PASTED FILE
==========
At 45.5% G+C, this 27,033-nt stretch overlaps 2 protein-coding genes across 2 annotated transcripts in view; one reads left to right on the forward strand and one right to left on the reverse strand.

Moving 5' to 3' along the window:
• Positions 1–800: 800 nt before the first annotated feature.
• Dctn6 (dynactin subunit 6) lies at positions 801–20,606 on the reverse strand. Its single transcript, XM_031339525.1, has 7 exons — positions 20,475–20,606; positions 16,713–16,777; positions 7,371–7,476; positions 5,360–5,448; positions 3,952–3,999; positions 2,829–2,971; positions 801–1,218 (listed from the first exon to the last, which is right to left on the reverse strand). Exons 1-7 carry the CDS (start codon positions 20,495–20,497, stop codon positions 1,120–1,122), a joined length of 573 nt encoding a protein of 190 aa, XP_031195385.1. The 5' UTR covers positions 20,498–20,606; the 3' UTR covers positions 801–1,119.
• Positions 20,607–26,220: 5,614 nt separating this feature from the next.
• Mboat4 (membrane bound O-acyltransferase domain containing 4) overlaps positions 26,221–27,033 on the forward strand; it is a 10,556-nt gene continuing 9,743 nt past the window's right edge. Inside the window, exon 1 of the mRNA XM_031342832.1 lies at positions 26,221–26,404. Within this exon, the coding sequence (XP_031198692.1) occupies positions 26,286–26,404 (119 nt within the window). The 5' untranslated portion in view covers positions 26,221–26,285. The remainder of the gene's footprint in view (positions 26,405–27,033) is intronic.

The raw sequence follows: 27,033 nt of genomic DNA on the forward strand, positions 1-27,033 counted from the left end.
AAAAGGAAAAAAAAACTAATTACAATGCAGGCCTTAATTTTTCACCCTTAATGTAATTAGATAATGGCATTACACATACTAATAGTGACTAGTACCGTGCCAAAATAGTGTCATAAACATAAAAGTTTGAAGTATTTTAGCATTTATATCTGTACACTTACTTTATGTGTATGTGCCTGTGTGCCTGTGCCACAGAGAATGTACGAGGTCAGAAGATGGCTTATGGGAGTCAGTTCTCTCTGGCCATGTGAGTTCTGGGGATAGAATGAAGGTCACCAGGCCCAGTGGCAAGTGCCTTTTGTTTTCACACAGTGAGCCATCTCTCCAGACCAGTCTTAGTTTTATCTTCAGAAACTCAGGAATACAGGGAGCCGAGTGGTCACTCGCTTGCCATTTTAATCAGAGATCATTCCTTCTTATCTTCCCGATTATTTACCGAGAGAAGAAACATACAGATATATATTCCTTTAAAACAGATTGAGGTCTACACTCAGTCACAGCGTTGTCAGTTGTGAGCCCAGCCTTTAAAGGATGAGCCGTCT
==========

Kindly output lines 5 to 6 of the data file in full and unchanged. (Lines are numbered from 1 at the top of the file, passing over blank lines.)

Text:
• Positions 20,607–26,220: 5,614 nt separating this feature from the next.
• Mboat4 (membrane bound O-acyltransferase domain containing 4) overlaps positions 26,221–27,033 on the forward strand; it is a 10,556-nt gene continuing 9,743 nt past the window's right edge. Inside the window, exon 1 of the mRNA XM_031342832.1 lies at positions 26,221–26,404. Within this exon, the coding sequence (XP_031198692.1) occupies positions 26,286–26,404 (119 nt within the window). The 5' untranslated portion in view covers positions 26,221–26,285. The remainder of the gene's footprint in view (positions 26,405–27,033) is intronic.